Gastroenterol Res
Gastroenterology Research, ISSN 1918-2805 print, 1918-2813 online, Open Access
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Case Report

Volume 6, Number 6, December 2013, pages 237-239

Omental Torsion: An Unusual Cause of Right Iliac Fossa Pain and Role of Laparoscopic Management

Ali Tasleema, Qamar Zamana, Daniel A Thomasa, John G Paynea, Rajab Kerwata, Aftab A Khana, b

aDepartment of Surgery, Queen Mary Hospital, Sidcup, Kent DA14, UK
bCorresponding author: Aftab A Khan, Department of Surgery, Queen Mary Hospital, Frognal Avenue, Sidcup, DA14 6LT, UK

Manuscript accepted for publication December 10, 2013
Short title: Omental Torsion


Omental torsion is a rare cause of acute abdomen. It usually presents with acute onset right-sided abdominal pain. Adult male between 40 and 50 years of age and obesity are the most common risk factor amongst others. Clinical diagnosis is challenging and difficult to differentiate from more common clinical pathologies such as acute appendicitis and/or acute cholecystitis. Transabdominal imagings such as ultrasonography and/or computed tomography are useful showing typical whirl pattern. Advocated management is surgical excision of torted omentum. Herein, we report a case of primary omental torsion in an adult and a review of current literature. The diagnosis was incidental when patient was undertaken for laparoscopic appendectomy. Only the distal edge of right omentum was torted making a fatty mass of 4 × 3 cm lying on the ascending colon that could have been easily missed if open appendectomy was opted. This case not only highlights the importance of considering torted omentum in differential diagnosis of right-sided abdominal pains but also backs the changing practice to laparoscopic approach for management of right iliac fossa pain.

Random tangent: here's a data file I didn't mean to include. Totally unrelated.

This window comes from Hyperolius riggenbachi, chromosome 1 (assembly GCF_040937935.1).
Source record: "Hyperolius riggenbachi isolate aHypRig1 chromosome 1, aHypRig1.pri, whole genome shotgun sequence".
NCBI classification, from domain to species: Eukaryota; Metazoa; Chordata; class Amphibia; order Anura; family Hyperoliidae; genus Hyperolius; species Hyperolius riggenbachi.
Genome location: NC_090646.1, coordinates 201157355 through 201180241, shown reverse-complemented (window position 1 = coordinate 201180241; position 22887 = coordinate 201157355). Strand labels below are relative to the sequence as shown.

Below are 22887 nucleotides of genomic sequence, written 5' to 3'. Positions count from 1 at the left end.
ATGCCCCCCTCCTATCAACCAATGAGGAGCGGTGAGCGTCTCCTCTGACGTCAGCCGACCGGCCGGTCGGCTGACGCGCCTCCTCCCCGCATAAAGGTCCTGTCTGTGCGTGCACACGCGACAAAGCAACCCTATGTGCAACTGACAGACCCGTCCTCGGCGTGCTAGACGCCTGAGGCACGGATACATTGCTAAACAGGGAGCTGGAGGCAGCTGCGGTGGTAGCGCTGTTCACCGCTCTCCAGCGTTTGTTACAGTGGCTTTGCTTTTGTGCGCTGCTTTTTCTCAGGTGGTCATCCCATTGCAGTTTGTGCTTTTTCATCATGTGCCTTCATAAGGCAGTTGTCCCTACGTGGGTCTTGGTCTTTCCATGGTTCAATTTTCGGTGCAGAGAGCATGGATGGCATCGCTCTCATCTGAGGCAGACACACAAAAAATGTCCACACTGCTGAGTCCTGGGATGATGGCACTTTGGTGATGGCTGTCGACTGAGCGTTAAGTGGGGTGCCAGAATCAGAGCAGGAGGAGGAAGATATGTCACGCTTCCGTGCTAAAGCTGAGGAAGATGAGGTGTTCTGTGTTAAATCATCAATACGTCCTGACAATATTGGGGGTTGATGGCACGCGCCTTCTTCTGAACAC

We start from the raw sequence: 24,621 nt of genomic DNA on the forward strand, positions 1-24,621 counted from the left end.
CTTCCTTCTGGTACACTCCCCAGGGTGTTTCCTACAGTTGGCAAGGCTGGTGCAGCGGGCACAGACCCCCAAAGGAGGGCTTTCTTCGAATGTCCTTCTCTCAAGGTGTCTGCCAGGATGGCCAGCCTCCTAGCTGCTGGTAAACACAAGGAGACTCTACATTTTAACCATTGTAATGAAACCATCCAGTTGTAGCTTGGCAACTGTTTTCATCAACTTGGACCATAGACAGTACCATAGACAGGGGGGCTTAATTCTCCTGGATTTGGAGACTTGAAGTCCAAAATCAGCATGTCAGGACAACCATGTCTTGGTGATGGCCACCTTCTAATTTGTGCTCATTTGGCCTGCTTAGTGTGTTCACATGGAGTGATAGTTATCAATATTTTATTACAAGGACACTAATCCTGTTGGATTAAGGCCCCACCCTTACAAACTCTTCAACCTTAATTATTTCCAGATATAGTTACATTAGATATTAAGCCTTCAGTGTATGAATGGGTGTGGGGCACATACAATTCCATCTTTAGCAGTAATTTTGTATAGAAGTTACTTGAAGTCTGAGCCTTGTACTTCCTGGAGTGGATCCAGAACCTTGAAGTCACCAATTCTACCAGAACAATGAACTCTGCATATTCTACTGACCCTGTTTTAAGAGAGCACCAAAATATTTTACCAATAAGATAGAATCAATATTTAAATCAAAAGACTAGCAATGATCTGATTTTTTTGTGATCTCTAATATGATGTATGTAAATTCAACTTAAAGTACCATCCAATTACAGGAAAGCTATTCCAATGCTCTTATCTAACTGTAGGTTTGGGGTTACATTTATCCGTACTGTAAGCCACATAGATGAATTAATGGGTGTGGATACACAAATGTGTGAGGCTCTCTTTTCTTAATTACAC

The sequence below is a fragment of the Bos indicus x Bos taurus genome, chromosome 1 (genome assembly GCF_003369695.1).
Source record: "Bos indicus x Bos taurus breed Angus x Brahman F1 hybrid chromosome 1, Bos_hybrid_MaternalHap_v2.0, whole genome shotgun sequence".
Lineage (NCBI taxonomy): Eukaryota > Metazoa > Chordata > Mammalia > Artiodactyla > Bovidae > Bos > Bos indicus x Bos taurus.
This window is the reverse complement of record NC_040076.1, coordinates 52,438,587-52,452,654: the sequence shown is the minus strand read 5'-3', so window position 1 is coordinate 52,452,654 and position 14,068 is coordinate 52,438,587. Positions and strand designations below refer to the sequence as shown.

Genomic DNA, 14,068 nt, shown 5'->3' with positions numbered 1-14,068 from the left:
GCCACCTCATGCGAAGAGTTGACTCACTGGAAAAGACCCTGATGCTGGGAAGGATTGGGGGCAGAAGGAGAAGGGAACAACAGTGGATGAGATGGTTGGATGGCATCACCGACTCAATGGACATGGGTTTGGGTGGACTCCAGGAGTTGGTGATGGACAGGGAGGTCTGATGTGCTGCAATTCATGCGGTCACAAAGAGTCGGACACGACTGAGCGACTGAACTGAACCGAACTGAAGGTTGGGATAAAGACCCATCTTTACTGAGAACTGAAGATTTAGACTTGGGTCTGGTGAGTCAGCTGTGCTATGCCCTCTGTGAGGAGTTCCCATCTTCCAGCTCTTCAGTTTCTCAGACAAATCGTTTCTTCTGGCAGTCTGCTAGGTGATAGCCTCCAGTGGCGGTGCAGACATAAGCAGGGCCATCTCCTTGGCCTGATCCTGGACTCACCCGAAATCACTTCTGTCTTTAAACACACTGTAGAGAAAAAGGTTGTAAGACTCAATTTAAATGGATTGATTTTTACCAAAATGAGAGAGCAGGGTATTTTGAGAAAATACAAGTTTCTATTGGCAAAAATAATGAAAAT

Keywords: Omental torsion; Acute abdomen; Laparoscopy


Omental torsion is a rare cause of acute abdominal pains. Increased awareness of its existence is growing amongst surgeons with changing trends in management of acute abdomen by frequent use of sophisticated transabdominal imaging and laparoscopy. The condition is more common in adults (40 - 50 years) with males twice more likely than females to be affected. Obesity is a common risk factor in all reported cases. Sudden onset right-sided abdominal pain is typical presenting complaint and therefore clinical differentiation from more common right-sided pathologies such as acute appendicitis and acute cholecystitis is very difficult. This report describes an interesting case of omental torsion in an adult patient, where only a small distal edge of right greater omentum was torted. Diagnosis was made incidentally when patient underwent laparoscopic appendectomy.

Case Report▴Top